Another major national gallery is The Queen Sofía Museum specialized in 20th-century art. Here you will find works by Pablo Picasso and Salvador Dalí, as well as a smaller collection of international artists. Madrid is also closely associated with some internationally-renowned authors, like Lope De Vega and Ernest Hemingway, who one time or another lived here or visited.

To see where it all happened and visit the top cultural sights of Madrid, follow these guides and explore:

Museums Walking Tour

Sightseeing Walk: Museums Walking Tour

Hemingway's Walking Tour

Sightseeing Walk: Hemingway's Walking Tour

Street Art in Madrid

Article (B): Street Art in Madrid

Other Tours of Interests

For other travel-related topics in Madrid generously presented by our contributors, check out the below list and explore the city in the comfort of your own self:

Part 2. Getting Around Madrid

Whenever you wish to explore other parts of Madrid (other than the central area) it is always good to rely on public transport to get there, which is rather convenient and value for money, and then continue your exploration on foot.

For shorter stays in the city, consider the Abono passes sold at Metro stations and tourist offices, offering unlimited rides on the Metro (subway) and buses, available for 1, 2, 3, 5, and 7 days at €8.40, €14, €18, €27, and €35, respectively (prices are subject to change). Alternatively, you can get yourself a 10-trip Metrobus ticket at €12.30. You can use the ticket on both metro and bus with a single ticket allowed to be shared by two people.


Madrid's Metro runs from 6am until 2am. Its 12 main lines and three additional short ones cover pretty much the whole city, with the Circular line serving as quick connector between the others. Prepare to use elbows extensively while entering and exiting subway cars, though, especially during rush hours (avoiding which is highly recommended), as it appears to be a “survival-of-the-fittest” type of necessity.


Public buses, the ones carrying EMT sign, are most convenient when traveling on the circular roads (rondas), e.g. from Atocha to Puerta de Toledo. They start running at 6am and continue until 11pm, with a single ride costing €1.50, unless you use a Metrobus ticket or an Abono.

Commuter Train

Suburban commuter railway network, known as Cercanía, is another useful way to visit uptown districts, like El Escorial (from Chamartín station) or Alcalá de Henares (from Atocha station). The ticket prices vary from €1.60 to €8.40, depending on zone. Note: neither Abono nor Metrobus pass is valid here.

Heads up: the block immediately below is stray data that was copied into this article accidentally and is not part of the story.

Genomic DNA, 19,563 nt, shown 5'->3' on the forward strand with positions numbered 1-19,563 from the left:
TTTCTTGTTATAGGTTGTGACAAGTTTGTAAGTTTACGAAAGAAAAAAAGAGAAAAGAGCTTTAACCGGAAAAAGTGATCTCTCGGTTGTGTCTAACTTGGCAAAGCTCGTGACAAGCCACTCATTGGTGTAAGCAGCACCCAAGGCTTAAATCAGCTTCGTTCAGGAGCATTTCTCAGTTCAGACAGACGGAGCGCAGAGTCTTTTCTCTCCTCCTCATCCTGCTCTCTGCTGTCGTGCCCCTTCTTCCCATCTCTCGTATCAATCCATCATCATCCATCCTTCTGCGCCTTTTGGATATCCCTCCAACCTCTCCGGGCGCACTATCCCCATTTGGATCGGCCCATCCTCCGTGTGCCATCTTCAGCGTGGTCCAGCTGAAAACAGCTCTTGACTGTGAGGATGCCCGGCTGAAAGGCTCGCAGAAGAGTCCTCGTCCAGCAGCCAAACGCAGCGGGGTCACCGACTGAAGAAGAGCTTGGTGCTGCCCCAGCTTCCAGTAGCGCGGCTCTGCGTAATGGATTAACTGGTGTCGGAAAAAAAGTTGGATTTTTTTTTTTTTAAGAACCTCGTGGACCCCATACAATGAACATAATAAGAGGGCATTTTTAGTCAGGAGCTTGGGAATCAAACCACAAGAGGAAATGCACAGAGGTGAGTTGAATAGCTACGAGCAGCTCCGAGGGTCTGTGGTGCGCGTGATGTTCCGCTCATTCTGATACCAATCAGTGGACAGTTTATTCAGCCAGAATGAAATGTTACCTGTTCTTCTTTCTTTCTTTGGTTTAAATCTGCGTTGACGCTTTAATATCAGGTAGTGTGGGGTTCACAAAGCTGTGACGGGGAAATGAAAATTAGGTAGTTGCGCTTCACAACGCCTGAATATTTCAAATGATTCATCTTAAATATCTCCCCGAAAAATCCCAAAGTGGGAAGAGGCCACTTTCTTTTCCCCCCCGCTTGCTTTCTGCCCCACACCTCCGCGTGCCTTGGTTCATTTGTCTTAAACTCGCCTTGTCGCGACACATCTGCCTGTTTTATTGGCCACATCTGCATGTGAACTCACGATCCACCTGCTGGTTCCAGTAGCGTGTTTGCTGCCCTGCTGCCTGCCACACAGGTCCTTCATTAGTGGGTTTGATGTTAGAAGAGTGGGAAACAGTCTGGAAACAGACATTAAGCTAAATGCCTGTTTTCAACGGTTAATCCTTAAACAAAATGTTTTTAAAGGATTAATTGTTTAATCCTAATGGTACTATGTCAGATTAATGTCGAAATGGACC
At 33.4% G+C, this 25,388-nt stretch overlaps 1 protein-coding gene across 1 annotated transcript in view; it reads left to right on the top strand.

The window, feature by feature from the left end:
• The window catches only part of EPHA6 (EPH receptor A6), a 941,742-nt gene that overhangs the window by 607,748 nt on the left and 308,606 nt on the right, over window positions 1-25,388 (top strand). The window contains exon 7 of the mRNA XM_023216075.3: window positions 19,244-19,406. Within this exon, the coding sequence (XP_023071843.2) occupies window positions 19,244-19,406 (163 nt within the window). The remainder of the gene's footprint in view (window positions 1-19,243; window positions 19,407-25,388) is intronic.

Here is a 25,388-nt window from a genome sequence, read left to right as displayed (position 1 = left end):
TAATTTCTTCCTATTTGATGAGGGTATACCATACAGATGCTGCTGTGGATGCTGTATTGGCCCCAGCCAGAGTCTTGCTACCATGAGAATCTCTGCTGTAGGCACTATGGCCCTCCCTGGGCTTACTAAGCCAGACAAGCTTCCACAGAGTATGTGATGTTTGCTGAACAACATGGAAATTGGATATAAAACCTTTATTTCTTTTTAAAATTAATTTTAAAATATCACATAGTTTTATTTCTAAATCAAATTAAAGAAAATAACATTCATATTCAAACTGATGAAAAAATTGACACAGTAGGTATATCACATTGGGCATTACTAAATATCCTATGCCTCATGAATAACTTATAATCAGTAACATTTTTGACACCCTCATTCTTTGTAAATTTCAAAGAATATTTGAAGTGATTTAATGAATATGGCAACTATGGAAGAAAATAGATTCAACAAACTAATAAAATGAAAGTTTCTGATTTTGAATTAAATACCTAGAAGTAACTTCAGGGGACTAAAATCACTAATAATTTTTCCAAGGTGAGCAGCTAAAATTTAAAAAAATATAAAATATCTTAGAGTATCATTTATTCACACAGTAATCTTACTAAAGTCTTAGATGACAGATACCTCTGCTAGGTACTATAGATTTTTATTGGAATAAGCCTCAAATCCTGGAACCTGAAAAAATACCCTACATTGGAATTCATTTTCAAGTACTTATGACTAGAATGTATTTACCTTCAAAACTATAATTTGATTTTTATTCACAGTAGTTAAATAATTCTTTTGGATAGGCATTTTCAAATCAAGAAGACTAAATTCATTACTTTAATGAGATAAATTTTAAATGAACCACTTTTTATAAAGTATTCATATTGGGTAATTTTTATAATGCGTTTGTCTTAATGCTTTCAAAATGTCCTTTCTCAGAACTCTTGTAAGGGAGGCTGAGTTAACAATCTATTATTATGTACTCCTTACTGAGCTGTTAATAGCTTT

Madrid's taxis are reasonably priced. When you hail a cab between 6am and 9pm, the meter starts at €2.10 or €2.20 between 9pm and 6am. For every kilometer you will pay between €1 and €1.20. Prepare to part graciously with an extra €2.95 when going to a railway station, bullring, or a football stadium. A trip to Barajas Airport will set you back additional €5.50. Sundays and public holidays add another €1.20 to the bill. Tips are usual and account for 10% of the fare.

Make sure the meter is on when you get in, otherwise drivers may charge you off the top of their head, which is usually more than the meter would. There are some unmetered cabs in Mardid, too, which are quite legal, but often way too expensive. To play safe, go for black taxis with horizontal red bands or white ones with diagonal red bands.

If you take a cab outside the city, it is quite legal to charge you a double fare.

Part 3. Where To Stay

With many century-old buildings and monuments, Madrid offers plenty to see and visit. The local historical buildings and monuments were raised in different eras and you will be able to tell the influence of a certain culture on their architecture. You can even choose to stay in one of them, but be ready to pay more for such a choice.

Although officially the city is divided into 21 districts and is further subdivided into 128 wards, we would highlight as recommended 8 neighborhoods to stay in from an insider's point of view:

Sol – a central area surrounding Spain's km 0, where you can find many diversely priced accommodation options, shopping venues and fine eateries

La Latina – a centrally located neighborhood with a traditional vibe and a lot of hidden gems, worth exploring on and off the main streets by any – wanderers, shoppers, and foodies

Barrio de Las Letras – an old neighborhood with a bohemian vibe and plenty of hotels and hostels to stay in with prices ranging from some of the cheapest to some of the most expensive

Madrid de Los Austrias – a neighborhood still offering a central location, combined with fantastic architecture, lots of restaurants serving traditional food and varied accommodation options

Salamanca - a luxurious area with the priciest boutiques, restaurants and accommodation, being both ritzy and somewhat quieter than other neighborhoods

Lavapiés and Anton Martin - a multinational neighborhood, with cheaper accommodation and the opportunity to experience Madrid as locals do

Chueca – a very colorful neighborhood with many LGBT friendly accommodation options, welcoming everyone who is eager to have a lot of fun

Malasaña - a neighborhood with an intense nightlife where both, locals and travelers, join to take on the night and where you can find many accommodation options under €150 per night.

Part 4. Practical Tips

- Madrileños are very much fashionistas at heart and value smart dress, especially on women. The local men are quite dandies themselves too, so dressing up to the 9s (rather than down to the bare essentials) in Madrid is highly recommended. This will earn you due commendation in the eyes of the Spaniards.

- Many smaller or family-run shops observe the traditional siesta between 2:00 and 5:00 pm, so don't be surprised to find many of them closed during these hours. If you're in absolute need to shop around that time, head to the chain shops or major supermarkets that are open all through the day. The majority of restaurants and bars also take a break from 4:30 pm till around 8:00 pm.